In this guest post she reflects on an often-forgotten aspect of the background of Charles Barry, architect of the New Houses of Parliament.
On the night of 16 October 1834, thirty-nine year old Charles Barry was travelling back to town from business in Brighton. As his stagecoach trundled over the top of the North Downs, and began its descent towards the city,
a red glare on the London side of the horizon showed that a great fire had begun. Eager questions elicited the news that the Houses of Parliament had caught fire, and that all attempts to stop the conflagration were unavailing. No sooner had the coach reached the office, than he hurried to the spot, and remained there all night. All London was out, absorbed in the grandeur and terror of the sight … the thought of this great opportunity, and the conception of designs for the future, mingled in Mr Barry’s mind, as in the minds of many other spectators, with those more obviously suggested by the spectacle itself. [Alfred Barry, The Life and Works of Sir Charles Barry (1867)]
Barry had more reason than many to wonder about the future of the Palace. One of the most startling things about the enigmatic man who became the architect of the new Houses of Parliament was that he was born and brought up in Westminster itself and knew the area inside out even before the competition which changed his life.
The ninth of eleven children of a government Stationery Office supplier, Barry was born and spent his childhood at 2 Bridge Street, which ran along the side of New Palace Yard, opposite the door of Westminster Hall at the northern end of the ramshackle old Palace. He was christened at St Margaret’s, Westminster, the parish church of Parliament, only a few steps from home. Some fifty years after Barry’s birth, the Clock Tower of the New Palace of Westminster – its most well-known feature – began to be constructed just opposite his birthplace. Orphaned at ten years old, at fifteen he was articled to a firm of surveyors in Lambeth across the river. So up until he was twenty-one, Barry lived and worked in the immediate neighbourhood of the Houses of Parliament, though very different to the one which is familiar to us today.
The old Palace must have been a constant presence in his life. From his attic bedroom at the top of the Barry home it would have been possible to see the north door of Westminster Hall, still with the law courts held inside, as well as the Abbey and St Margaret’s, a view painted in the 1820s by Auguste Pugin, father of Barry’s most famous collaborator. As a trainee surveyor and architect Barry’s daily walk over Westminster Bridge to Lambeth provided fine views of its eastern flank across the Thames. Growing up in its shadow and then working across the river would have impressed on Barry’s vivid imagination the muddled shapes and textures of the Palace which had been home to the House of Lords since the thirteenth century, and to the House of Commons since the Reformation. In 1812, at the age of seventeen, he successfully entered a drawing for exhibition at the Royal Academy for the first time. Tellingly, its subject was the interior of Westminster Hall. For the rest of his life, Barry both drew on the existing iconography of Westminster and then indelibly imprinted his own vision on it.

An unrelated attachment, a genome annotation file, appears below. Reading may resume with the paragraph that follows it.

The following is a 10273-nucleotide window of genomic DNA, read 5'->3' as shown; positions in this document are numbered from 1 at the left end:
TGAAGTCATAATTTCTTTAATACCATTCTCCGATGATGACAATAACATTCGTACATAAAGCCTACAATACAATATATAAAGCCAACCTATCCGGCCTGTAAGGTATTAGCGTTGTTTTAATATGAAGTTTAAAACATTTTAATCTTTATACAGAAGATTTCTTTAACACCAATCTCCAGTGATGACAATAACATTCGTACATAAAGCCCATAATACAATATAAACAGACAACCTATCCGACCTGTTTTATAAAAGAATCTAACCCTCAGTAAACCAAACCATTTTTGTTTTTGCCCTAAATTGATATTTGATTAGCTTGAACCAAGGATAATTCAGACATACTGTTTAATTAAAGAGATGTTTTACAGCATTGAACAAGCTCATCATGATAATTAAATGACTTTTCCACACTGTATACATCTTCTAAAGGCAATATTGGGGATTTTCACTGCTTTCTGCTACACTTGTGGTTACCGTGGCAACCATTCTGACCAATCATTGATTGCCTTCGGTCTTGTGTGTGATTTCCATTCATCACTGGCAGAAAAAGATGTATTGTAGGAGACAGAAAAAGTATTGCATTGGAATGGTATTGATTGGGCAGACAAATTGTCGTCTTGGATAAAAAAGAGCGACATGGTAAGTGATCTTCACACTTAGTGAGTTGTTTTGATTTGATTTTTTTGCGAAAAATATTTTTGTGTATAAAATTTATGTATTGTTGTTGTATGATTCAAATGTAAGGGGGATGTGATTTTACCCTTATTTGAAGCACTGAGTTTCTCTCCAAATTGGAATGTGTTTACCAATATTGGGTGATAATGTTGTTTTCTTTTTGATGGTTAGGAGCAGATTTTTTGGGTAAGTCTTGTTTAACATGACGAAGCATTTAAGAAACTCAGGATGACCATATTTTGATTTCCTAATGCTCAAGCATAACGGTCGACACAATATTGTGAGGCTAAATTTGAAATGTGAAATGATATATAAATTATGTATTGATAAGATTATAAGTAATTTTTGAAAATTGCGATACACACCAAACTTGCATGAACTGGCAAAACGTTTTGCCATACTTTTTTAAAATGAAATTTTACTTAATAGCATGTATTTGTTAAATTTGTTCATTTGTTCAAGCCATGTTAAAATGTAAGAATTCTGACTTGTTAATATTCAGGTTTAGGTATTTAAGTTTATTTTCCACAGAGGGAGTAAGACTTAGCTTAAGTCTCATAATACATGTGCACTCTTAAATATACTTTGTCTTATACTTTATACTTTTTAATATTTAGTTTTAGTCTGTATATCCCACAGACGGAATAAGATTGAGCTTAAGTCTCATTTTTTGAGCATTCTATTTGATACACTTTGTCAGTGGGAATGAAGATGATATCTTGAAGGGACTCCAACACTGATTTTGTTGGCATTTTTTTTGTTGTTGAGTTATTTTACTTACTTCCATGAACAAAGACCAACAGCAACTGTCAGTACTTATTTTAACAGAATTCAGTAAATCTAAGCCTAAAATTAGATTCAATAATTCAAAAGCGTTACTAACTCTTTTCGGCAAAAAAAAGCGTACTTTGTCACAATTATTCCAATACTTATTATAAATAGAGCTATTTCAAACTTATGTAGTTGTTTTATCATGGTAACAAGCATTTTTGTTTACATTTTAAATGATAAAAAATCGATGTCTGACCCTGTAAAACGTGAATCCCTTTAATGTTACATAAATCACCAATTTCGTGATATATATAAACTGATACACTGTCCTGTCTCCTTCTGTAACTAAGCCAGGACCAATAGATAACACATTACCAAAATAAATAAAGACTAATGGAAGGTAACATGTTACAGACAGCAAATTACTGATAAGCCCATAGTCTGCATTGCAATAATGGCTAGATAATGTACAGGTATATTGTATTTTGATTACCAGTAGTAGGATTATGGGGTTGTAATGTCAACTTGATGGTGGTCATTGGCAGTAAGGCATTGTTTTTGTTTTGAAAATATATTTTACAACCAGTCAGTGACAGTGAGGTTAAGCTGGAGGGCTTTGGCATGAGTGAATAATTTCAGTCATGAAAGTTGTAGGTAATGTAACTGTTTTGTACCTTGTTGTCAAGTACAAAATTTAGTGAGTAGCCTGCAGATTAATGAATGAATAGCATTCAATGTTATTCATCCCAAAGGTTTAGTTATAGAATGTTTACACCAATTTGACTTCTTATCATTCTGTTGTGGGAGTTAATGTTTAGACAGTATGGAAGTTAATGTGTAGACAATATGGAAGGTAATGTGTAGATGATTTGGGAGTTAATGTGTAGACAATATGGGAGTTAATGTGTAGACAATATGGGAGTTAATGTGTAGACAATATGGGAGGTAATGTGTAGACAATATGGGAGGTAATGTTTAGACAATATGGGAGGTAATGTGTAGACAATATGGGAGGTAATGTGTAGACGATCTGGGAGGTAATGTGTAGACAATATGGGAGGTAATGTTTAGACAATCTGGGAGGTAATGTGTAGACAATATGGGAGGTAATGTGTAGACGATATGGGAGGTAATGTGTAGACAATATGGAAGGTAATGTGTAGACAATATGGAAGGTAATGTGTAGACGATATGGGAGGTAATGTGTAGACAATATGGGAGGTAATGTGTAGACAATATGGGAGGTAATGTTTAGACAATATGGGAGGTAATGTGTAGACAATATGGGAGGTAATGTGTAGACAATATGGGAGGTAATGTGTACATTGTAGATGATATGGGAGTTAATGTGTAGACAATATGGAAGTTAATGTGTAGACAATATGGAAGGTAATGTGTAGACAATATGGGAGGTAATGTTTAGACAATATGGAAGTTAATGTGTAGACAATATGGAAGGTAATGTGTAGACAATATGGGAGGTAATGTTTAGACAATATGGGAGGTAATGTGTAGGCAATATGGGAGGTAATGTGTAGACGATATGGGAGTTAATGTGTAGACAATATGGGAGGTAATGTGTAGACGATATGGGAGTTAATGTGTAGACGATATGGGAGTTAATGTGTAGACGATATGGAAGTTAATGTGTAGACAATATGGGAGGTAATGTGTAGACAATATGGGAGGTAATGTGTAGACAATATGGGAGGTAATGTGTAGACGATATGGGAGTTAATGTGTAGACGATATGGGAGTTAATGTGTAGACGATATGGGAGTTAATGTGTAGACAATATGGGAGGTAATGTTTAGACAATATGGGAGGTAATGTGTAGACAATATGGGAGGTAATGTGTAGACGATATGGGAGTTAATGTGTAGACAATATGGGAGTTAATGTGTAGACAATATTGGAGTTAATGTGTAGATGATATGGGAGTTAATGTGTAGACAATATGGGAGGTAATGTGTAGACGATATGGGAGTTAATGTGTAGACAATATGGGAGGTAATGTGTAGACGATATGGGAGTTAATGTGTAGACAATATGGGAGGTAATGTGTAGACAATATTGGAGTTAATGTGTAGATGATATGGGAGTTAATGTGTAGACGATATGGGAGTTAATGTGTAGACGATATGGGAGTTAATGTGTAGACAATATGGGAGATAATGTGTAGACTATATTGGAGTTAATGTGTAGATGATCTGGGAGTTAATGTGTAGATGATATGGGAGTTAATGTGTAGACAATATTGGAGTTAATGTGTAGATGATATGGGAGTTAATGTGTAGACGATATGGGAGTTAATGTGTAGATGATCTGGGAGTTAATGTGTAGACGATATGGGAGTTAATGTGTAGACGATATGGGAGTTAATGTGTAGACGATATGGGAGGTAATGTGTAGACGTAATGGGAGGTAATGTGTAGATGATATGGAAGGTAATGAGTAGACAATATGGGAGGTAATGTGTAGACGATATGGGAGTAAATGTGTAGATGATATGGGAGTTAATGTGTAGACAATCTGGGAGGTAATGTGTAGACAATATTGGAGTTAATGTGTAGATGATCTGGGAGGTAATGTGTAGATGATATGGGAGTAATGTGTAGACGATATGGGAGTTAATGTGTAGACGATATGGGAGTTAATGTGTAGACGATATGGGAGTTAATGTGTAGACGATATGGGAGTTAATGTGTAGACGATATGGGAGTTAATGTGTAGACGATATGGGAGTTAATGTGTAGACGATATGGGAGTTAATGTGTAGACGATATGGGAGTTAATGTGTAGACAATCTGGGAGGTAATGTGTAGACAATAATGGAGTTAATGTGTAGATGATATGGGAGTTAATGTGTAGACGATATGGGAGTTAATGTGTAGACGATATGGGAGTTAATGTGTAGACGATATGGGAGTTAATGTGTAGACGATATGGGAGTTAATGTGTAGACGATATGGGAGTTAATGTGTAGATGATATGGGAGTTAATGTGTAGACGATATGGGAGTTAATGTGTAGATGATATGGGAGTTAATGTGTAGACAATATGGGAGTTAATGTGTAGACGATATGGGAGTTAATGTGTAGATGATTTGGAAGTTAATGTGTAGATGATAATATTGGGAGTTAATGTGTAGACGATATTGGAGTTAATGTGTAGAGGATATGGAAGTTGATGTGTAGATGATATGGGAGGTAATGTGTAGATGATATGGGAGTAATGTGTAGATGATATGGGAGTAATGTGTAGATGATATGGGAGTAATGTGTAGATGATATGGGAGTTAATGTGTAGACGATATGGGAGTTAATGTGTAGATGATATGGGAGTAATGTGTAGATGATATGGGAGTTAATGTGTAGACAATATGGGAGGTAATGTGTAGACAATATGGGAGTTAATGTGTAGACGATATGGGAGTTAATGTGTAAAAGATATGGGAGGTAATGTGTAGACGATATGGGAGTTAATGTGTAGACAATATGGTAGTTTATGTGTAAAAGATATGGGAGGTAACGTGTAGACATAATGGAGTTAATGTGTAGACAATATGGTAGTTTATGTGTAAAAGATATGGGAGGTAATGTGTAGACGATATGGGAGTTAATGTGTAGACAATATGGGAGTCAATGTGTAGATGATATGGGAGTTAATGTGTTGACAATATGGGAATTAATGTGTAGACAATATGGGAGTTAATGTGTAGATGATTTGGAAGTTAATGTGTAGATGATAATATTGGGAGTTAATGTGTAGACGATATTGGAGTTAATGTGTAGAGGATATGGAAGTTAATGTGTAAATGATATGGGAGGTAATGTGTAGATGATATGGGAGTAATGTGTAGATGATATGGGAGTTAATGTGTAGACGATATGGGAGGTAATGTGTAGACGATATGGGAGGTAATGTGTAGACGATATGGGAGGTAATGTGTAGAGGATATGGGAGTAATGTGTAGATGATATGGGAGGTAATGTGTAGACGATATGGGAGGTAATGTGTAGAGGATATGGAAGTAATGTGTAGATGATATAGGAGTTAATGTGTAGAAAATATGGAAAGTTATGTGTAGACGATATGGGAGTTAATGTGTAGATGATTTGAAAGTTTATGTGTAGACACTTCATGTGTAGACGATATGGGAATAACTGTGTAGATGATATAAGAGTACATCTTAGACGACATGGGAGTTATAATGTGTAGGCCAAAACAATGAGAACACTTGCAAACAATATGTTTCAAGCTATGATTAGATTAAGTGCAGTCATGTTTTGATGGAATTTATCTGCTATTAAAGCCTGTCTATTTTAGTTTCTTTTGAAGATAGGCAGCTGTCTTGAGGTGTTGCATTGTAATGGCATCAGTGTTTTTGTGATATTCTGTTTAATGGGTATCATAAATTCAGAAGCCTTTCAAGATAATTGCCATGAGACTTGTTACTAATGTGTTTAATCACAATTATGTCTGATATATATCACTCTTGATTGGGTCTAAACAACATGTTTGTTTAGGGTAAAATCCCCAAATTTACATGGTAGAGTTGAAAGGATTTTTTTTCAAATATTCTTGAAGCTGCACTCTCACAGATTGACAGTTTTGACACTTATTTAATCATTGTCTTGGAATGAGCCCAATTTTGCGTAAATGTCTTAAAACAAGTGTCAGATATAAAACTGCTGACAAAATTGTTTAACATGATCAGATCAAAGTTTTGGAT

‘What a chance for an architect!” he exclaimed on watching the terrible fire of 1834. But it was also an amazing opportunity for a local boy. For when, in 1835, he entered the competition to design a new Houses of Parliament, he had – like the other 96 entrants – to do it anonymously. They weren’t allowed to sign their drawings but instead each competitor marked the corner of every sheet with a unique symbol – or rebus, as it was called – and then placed their name in an otherwise unmarked envelope bearing the symbol on the outside, to be opened only if they won. Barry’s choice of rebus was the Portcullis: the heraldic badge of Lady Margaret Beaufort found peppered all over the Henry VII Chapel at the east end of Westminster Abbey (whose Perpendicular style Barry had already reflected across his whole design). This very personal choice from a building so well-known to Barry subsequently became the universal symbol for Parliament, and can be found decorating nearly every nook and cranny of the new Palace, thanks to Barry’s collaborator, A. W. N. Pugin who incorporated it into the carpets, wallpaper, fixtures and fittings, and woodwork of the Palace’s interior, and the stone mason John Thomas who was responsible for the exterior carvings. Today, Portcullis House, the parliamentary building which houses MPs’ offices and committee rooms, stands on the very site of Barry’s childhood home.
Despite living for a time in Hatton Garden and then the West End, in 1840 Barry moved his wife and family to 32 Great George Street, so that he could keep an eye on the growing Palace just a few hundred yards away. Great George Street was in fact simply an extension of Bridge Street westwards towards St James’s Park. In the 1850s, Barry was highly influential in the design and construction of a new Westminster Bridge whose profile he was determined had to blend with the Palace when viewed from downriver. And finally, when he died in 1860, worn out with the stress of working on the Palace for twenty-five years, Barry was buried in Westminster Abbey among the most famous of his peers, but also fittingly, just a stone’s throw from the place where he was born and had gazed upon from his attic bedroom whose walls he had once decorated with imaginary scenes of faraway places.
Caroline Shenton @dustshoveller